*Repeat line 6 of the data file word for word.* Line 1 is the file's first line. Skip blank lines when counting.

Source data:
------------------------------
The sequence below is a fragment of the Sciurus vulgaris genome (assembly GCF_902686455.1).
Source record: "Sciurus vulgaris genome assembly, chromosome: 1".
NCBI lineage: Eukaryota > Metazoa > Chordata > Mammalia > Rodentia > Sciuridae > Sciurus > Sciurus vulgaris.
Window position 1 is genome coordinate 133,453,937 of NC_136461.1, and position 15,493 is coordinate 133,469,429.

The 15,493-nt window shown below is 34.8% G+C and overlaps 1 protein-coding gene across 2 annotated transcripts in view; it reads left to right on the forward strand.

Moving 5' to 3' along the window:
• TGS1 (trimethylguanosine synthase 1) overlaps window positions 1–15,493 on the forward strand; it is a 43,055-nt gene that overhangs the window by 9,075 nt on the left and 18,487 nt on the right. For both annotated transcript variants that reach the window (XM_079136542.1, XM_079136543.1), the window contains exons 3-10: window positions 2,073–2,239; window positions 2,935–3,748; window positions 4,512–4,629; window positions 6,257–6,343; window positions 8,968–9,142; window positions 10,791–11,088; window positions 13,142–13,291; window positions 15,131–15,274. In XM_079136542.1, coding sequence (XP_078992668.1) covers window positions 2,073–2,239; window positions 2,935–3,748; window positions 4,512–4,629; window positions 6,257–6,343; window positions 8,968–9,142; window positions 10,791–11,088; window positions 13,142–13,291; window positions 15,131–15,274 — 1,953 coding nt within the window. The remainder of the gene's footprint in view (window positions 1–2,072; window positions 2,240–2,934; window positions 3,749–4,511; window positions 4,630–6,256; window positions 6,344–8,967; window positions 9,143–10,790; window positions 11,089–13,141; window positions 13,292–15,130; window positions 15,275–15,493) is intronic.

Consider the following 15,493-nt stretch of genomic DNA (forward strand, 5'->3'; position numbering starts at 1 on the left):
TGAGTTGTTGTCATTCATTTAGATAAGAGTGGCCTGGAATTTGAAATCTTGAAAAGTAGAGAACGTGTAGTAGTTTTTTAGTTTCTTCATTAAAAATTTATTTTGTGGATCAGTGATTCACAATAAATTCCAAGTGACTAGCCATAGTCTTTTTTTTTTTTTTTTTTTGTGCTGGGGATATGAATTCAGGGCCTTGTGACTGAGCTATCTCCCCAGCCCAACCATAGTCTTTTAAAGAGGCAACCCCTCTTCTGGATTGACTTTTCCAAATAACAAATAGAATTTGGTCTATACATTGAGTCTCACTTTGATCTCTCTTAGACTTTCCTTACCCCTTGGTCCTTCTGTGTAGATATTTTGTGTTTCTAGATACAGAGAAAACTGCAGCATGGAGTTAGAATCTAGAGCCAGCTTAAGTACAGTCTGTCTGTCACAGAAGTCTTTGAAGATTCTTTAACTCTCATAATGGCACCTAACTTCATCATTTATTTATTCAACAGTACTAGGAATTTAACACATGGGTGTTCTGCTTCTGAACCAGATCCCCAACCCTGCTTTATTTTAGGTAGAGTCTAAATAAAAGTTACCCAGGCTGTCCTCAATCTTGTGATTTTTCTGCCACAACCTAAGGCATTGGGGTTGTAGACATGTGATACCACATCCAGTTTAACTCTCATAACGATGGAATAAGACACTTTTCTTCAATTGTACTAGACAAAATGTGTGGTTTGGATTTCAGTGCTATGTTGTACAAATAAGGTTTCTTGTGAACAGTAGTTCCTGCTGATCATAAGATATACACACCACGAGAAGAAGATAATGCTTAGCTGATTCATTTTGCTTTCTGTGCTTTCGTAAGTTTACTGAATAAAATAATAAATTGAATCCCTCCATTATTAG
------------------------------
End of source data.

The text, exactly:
Moving 5' to 3' along the window: